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College Athletic Recruiting during the Coronavirus Pandemic

By Colin McAtee • March 30, 2020


College Recruiting redefined

There is no question that Covid-19 (aka Coronavirus) has changed the dynamics of how athletes train, communicate with their coaches/teammates, and stay motivated. Joining Zoom meetings, or training with an app like Techne Futbol is the current norm, but chances are that our new habits will extend beyond the end of the current crisis. How we train will never be the same.

The college recruiting process has also been affected, leading to all in person recruiting cancelled. Due to the lack of in-person contact, effective e-communication with college coaches is more important than ever. Coaches (just like you) are sitting at home, hopping on video calls with their team, planning summer workouts/fall training sessions, and recruiting their future classes. There is more time than ever for coaches to recruit via email, phone, and Twitter (or any online channel), so it's the perfect time for you to ramp up your follow up hustle and reach out to coaches (new and old alike).

My top tips for recruitings during 2020

  1. Train daily for at least one hour
  2. Read or do something to stimulate your brain
  3. Email or call at least 5 college coachhes a week (if not more)
  4. Follow up with any coaches you haven't spoken to in a while

1: Train daily for at least one hour

With all in person practices cancelled, you have to find the motivation within yourself to keep improving and to stay in shape. Soccer players can download an app like Techne or watch YouTube videos to continue to hone their skills. All athletes can do cardio/body-weight circuits to keep up their fitness. With all the free content and technology available, there is no excuse to lose everything you've worked so hard for up to this point.

Set aside at least one hour everyday to train, no matter what it is. If you keep iterating and improving, you will come out the other end of the Coronavirus a better player.

2: Read or do something to stimulate your brain

With school also cancelled, you need to make sure your brain doesn't fall behind. Yes, your sport is your first love and something you are more passionate about than anything, but academics should also be a top priority if you want to call yourself a student-athlete.

You don't necesarily have to read textbooks or do math homework - you could watch game footage, call your coach and talk game management or tactics, etc. Essentially the point I want to make is do something besides just sports, and don't just sit around and watch Netflix or play video games.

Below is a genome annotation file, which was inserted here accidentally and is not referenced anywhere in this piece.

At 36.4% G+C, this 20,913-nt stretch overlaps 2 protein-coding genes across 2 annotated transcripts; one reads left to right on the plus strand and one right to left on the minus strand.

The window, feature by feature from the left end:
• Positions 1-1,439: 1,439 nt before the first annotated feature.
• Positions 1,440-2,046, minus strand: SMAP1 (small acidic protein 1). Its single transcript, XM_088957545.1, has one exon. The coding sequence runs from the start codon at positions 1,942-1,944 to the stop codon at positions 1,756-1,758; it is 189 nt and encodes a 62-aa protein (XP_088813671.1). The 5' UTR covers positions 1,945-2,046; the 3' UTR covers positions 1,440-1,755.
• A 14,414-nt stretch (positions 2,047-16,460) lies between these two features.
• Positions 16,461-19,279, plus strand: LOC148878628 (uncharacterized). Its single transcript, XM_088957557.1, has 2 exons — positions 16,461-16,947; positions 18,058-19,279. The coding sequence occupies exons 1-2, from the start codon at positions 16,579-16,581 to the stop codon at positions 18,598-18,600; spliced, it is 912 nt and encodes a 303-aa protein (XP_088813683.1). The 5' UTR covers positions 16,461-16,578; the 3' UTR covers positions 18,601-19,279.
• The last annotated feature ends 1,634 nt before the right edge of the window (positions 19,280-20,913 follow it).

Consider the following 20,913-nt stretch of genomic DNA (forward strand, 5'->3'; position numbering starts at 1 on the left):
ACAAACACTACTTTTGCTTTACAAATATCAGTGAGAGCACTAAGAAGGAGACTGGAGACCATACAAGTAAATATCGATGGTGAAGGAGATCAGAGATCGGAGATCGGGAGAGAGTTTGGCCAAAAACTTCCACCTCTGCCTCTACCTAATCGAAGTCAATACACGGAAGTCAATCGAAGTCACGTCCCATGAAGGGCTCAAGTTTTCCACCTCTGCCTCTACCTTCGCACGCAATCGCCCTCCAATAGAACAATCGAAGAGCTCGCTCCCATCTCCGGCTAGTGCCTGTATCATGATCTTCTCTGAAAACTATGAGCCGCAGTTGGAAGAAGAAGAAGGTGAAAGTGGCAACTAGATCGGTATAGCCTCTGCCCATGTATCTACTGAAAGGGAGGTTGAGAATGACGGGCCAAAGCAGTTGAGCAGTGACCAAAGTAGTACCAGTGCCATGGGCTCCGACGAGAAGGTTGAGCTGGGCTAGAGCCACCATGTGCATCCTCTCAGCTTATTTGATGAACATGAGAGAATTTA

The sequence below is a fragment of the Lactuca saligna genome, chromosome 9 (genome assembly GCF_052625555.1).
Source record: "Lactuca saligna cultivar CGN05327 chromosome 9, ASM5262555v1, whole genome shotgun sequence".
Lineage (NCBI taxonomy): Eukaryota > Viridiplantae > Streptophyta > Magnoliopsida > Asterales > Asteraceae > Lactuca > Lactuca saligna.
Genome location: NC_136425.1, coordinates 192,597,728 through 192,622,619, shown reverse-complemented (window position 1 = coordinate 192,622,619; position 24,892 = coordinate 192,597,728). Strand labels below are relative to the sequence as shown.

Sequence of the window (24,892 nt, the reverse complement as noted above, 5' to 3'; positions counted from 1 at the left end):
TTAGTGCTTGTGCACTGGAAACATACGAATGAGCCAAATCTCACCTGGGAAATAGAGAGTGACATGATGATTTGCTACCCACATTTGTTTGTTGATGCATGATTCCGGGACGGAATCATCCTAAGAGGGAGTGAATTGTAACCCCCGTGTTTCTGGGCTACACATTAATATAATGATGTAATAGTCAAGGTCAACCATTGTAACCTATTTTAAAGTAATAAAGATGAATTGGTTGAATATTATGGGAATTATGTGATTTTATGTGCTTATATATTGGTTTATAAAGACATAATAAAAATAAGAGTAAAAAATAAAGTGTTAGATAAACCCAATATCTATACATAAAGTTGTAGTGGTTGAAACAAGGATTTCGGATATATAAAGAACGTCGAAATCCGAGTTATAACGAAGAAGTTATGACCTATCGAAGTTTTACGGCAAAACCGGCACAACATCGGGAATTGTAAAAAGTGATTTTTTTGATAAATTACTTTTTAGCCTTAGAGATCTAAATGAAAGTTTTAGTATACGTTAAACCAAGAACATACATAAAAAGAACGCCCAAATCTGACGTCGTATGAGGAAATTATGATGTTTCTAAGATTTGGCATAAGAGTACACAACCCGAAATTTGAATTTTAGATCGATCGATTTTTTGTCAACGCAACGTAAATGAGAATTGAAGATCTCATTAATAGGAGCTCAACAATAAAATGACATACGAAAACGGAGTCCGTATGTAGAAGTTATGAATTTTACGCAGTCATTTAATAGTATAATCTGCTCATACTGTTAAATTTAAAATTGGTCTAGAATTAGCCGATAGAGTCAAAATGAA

3: Email or call at least 5 college coaches a week (if not more)

As much as you don't want to believe it, the recruiting process is a grind. It doesn't have to be so hard though. It just takes organization and motivation to power through and come out the other side committed to your dream school. The recruiting process is like a job application process - you have to sell yourself to coaches on why they should pick you to play for their program. Similar to job applications, recruiters normally don't just find you (unless your a top top talent). You have to do the dirty work yourself and reach out so they know who you are, can watch your game film, and determine if your a good fit.

This week, I challenge you to reach out to at least 5 college coaches via email, Twitter, or phone. Make it a habit to continue to follow up with coaches throughout the process until you get confirmation that you are not a good fit for their program.

4: Follow up with any coaches you haven't spoken to in a while

Do you normally reach out to a college coach once, never hear back and then assume that they don't want you? Even if you haven't experienced this, not hearing back from a coach does not mean that they don't want you or that you are not a good fit. It could be that they cannot legally respond due to NCAA rules, or that they just forgot to reply or get back to you.

After you email a coach, you need to set a reminder to follow up (in a week, month, etc) at a later date in the case that they do not reply. This is a given if you are still a Freshman or Sophomore because coaches cannot reply to you anyways, but if you're a junior or senior you really need to commit to this strategy if you want to keep all of your options open. Tools like Productive Recruit can remind you to follow up and really help keep all your communucation, tasks, and notes organized in one place. However, if your club doesn't offer a platform like this (or if you don't have the budget), you can always use a spreadsheet or another tool to help.

Please let me know if you have any questions or concerns. You can reach out to me on twitter @colingmcatee or via email at - happy recruiting!

About the author

Colin McAtee, founder of Productive Recruit, is a former college soccer player for the University of Michigan. At Michigan Colin was a first team all Big Ten player, team captain, and team MVP. Colin resides in Chicago, IL where he runs Productive Recruit, works as a software developer, and is pursuing his masters in Computer Science from DePaul University.

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